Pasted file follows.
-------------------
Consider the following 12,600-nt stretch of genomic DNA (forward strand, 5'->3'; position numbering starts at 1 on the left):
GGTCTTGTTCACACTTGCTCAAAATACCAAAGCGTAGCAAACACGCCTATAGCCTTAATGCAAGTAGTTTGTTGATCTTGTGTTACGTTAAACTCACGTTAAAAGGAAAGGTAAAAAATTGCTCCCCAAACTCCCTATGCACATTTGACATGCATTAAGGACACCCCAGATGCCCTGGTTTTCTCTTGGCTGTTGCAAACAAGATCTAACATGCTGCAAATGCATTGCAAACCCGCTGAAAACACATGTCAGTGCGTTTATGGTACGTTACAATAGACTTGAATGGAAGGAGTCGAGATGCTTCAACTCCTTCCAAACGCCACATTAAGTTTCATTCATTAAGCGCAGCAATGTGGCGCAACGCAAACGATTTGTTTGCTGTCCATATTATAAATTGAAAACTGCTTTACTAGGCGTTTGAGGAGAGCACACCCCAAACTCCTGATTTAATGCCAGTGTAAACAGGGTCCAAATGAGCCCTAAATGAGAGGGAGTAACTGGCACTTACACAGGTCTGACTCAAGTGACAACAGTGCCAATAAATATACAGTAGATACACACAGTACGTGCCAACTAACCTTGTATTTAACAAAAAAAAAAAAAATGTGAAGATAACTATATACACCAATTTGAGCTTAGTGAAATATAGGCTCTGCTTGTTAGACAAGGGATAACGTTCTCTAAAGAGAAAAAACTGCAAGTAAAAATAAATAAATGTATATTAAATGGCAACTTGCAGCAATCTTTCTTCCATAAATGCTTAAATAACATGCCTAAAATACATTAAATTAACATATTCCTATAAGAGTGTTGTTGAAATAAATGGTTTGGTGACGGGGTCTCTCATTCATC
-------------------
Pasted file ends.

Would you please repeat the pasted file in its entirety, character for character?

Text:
Consider the following 12,600-nt stretch of genomic DNA (forward strand, 5'->3'; position numbering starts at 1 on the left):
GGTCTTGTTCACACTTGCTCAAAATACCAAAGCGTAGCAAACACGCCTATAGCCTTAATGCAAGTAGTTTGTTGATCTTGTGTTACGTTAAACTCACGTTAAAAGGAAAGGTAAAAAATTGCTCCCCAAACTCCCTATGCACATTTGACATGCATTAAGGACACCCCAGATGCCCTGGTTTTCTCTTGGCTGTTGCAAACAAGATCTAACATGCTGCAAATGCATTGCAAACCCGCTGAAAACACATGTCAGTGCGTTTATGGTACGTTACAATAGACTTGAATGGAAGGAGTCGAGATGCTTCAACTCCTTCCAAACGCCACATTAAGTTTCATTCATTAAGCGCAGCAATGTGGCGCAACGCAAACGATTTGTTTGCTGTCCATATTATAAATTGAAAACTGCTTTACTAGGCGTTTGAGGAGAGCACACCCCAAACTCCTGATTTAATGCCAGTGTAAACAGGGTCCAAATGAGCCCTAAATGAGAGGGAGTAACTGGCACTTACACAGGTCTGACTCAAGTGACAACAGTGCCAATAAATATACAGTAGATACACACAGTACGTGCCAACTAACCTTGTATTTAACAAAAAAAAAAAAAATGTGAAGATAACTATATACACCAATTTGAGCTTAGTGAAATATAGGCTCTGCTTGTTAGACAAGGGATAACGTTCTCTAAAGAGAAAAAACTGCAAGTAAAAATAAATAAATGTATATTAAATGGCAACTTGCAGCAATCTTTCTTCCATAAATGCTTAAATAACATGCCTAAAATACATTAAATTAACATATTCCTATAAGAGTGTTGTTGAAATAAATGGTTTGGTGACGGGGTCTCTCATTCATC